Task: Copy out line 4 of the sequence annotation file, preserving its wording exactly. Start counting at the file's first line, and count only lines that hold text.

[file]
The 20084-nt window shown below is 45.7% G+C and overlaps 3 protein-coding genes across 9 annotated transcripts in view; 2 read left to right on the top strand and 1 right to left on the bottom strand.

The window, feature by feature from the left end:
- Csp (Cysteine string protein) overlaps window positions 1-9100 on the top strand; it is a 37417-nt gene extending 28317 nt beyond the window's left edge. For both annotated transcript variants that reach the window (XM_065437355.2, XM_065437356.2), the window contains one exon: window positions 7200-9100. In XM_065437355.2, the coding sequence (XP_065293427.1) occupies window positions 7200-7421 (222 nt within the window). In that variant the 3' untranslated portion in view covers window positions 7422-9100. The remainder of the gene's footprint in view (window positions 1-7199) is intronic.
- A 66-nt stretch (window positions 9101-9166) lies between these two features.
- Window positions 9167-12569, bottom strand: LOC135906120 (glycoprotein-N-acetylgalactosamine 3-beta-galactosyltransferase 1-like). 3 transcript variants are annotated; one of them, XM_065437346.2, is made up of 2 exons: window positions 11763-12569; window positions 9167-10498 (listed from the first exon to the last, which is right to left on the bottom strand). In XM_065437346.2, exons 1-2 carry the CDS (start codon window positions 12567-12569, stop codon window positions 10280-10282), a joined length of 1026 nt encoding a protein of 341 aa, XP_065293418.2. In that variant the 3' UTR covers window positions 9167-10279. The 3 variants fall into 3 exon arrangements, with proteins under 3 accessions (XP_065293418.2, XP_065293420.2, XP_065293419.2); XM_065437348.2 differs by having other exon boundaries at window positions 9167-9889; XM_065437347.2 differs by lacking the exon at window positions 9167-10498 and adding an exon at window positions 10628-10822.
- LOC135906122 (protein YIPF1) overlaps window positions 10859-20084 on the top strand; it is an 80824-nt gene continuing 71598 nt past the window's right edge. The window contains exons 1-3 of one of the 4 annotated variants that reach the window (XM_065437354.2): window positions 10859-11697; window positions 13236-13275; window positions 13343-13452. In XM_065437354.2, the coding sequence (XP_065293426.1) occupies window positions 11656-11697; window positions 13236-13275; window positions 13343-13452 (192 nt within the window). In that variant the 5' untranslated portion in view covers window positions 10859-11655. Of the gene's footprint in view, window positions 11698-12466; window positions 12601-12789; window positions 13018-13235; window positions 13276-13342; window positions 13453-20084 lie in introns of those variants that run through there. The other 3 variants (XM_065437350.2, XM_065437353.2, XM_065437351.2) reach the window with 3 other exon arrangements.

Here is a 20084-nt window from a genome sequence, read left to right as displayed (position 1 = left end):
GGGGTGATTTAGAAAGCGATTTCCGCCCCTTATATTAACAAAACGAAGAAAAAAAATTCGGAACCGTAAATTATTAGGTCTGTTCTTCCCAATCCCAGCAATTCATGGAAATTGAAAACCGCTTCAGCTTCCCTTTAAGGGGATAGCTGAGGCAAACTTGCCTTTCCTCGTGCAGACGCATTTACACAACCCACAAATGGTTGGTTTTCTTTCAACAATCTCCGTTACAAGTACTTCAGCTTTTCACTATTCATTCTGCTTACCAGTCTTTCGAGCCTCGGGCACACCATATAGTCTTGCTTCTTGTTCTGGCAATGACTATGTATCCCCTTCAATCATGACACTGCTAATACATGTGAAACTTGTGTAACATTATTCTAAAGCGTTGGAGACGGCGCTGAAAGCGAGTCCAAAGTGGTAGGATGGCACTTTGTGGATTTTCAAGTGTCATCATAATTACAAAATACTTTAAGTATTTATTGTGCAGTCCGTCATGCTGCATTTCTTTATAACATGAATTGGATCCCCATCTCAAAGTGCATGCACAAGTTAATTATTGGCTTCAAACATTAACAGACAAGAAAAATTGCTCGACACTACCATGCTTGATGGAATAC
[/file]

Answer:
- A 66-nt stretch (window positions 9101-9166) lies between these two features.